The only thing that will prevent our sculpture from running for a very long time is friction. Without friction, the momentum of the flywheel would lift the half gear all the way up to the full starting position repeatedly. Making a working model of the machine out of some other materials won't help us figure out how long the finished product will run (or if it will oscillate at all) because the friction is highly dependent on the materials and scale of the piece. We've turned instead to computer simulations.
I had a perl script from two years ago that I used to calculate the moment of inertia of the clock's gear train, so I started with that and added a simulation loop. Modeling friction was the hardest part, but I think I have a reasonable approximation of friction's effect at this point. It accounts for the weight of the various components as well as the gear separating forces (spur gears tend to push away from each other as one drives the next), but my values for the coefficient of friction at various speeds are somewhat questionable.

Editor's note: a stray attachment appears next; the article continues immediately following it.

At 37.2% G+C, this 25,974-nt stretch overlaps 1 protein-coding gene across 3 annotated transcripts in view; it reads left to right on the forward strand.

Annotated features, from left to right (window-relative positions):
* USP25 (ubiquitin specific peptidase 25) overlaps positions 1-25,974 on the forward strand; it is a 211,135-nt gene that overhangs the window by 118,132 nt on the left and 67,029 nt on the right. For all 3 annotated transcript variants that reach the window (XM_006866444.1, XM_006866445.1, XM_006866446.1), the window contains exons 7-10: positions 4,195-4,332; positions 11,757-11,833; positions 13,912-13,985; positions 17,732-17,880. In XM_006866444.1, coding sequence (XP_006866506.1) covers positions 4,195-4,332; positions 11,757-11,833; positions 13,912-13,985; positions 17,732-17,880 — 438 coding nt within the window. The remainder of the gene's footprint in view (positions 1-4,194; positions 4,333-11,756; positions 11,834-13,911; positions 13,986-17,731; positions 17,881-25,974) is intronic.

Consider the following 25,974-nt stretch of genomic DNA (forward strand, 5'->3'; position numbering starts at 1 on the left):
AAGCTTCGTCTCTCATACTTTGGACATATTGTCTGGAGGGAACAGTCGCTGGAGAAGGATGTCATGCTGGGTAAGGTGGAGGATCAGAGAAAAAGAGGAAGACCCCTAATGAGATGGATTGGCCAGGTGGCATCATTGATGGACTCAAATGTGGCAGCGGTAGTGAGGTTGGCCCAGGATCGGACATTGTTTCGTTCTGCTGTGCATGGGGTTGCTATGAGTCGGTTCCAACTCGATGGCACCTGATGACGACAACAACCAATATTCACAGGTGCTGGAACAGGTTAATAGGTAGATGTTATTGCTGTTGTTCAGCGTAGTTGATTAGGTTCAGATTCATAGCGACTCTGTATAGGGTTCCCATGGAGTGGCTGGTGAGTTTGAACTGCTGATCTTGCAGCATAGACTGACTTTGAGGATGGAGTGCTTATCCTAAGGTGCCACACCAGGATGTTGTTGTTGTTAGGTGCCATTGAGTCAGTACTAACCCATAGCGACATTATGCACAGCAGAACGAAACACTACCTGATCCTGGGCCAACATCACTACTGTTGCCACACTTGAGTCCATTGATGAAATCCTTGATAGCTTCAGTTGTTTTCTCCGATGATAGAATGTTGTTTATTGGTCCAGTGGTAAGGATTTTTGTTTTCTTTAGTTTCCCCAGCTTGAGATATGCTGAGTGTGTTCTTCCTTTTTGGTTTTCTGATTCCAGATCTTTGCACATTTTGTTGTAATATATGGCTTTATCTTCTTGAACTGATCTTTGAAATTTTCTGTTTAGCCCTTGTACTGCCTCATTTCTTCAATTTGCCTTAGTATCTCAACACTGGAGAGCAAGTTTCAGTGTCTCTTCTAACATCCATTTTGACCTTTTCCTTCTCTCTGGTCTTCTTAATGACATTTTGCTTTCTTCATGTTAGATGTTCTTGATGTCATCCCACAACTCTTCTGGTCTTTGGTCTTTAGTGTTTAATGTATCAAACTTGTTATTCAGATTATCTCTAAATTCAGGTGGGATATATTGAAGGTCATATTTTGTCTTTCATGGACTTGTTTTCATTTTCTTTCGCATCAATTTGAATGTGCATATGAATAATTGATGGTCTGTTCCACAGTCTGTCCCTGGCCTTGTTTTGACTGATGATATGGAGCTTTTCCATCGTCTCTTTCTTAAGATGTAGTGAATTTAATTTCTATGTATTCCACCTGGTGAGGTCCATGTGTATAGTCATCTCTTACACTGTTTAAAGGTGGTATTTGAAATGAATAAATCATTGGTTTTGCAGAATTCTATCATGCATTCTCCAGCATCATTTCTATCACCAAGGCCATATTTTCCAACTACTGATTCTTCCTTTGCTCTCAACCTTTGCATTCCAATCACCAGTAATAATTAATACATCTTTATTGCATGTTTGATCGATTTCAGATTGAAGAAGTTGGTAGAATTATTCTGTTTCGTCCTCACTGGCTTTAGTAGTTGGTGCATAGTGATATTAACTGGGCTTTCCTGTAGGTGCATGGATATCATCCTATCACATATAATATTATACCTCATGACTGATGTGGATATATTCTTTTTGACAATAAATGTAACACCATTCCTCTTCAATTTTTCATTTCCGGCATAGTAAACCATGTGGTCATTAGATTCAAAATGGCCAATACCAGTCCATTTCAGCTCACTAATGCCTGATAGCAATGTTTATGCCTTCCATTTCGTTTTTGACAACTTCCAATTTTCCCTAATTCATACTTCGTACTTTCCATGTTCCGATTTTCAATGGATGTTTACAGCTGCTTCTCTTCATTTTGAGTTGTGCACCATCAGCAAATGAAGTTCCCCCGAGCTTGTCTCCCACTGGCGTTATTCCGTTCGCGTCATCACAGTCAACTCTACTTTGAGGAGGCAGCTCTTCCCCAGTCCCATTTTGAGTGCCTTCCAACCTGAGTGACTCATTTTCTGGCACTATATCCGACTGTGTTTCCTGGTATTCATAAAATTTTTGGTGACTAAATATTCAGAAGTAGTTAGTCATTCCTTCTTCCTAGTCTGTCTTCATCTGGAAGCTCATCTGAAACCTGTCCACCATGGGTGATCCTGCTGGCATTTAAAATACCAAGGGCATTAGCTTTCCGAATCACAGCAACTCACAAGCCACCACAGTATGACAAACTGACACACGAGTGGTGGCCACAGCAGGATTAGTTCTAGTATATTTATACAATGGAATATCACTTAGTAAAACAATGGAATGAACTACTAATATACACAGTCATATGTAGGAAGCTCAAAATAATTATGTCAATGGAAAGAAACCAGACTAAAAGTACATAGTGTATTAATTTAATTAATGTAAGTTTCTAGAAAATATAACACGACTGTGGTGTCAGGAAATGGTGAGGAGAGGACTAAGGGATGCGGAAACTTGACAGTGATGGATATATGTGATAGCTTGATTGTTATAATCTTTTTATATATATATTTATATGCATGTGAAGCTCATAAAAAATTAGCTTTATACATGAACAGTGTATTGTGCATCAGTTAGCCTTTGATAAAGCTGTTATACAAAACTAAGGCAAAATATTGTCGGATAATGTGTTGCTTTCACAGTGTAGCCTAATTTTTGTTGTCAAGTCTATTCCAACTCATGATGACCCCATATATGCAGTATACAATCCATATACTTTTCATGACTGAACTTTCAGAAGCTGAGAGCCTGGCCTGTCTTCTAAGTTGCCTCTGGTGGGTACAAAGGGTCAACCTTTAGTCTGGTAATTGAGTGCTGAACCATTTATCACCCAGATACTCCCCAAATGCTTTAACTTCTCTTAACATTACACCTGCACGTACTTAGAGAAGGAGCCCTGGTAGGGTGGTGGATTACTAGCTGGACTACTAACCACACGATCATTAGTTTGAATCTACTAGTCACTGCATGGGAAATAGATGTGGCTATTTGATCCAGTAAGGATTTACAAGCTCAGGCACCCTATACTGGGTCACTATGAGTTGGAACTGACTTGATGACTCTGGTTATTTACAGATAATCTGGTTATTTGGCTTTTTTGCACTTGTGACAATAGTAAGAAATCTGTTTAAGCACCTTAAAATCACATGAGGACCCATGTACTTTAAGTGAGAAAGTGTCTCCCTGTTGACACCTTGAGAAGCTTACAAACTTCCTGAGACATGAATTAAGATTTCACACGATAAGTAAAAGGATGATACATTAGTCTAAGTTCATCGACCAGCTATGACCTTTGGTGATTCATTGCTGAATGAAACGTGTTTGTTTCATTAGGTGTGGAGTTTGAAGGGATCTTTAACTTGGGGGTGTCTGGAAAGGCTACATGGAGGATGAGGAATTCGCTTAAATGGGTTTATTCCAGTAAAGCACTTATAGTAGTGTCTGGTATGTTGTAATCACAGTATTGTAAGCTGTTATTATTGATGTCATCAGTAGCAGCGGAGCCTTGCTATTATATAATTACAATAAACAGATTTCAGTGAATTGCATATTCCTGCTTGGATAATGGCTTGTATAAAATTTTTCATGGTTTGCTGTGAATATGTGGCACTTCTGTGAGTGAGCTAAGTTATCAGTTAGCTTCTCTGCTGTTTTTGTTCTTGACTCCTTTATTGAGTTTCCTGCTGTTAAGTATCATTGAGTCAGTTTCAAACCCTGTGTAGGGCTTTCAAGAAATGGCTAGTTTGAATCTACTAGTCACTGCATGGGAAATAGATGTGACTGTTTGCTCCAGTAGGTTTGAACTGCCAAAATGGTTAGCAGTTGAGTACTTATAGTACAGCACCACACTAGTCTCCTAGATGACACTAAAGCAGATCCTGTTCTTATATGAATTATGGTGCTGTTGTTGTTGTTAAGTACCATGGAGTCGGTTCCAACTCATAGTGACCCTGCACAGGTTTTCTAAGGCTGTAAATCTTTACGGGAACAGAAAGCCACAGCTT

Assuming the simulation is in the ballpark, it has helped us to optimize our design for maximum running time. Things that improve running time include:
- larger half gear radius
- thicker half gear
- larger flywheel radius
- thinner flywheel (to a point)
- higher gear ratio
- thinner stage 2 gears
With a few modifications based on these findings, our simulated running time has increased from 45 to 105 seconds.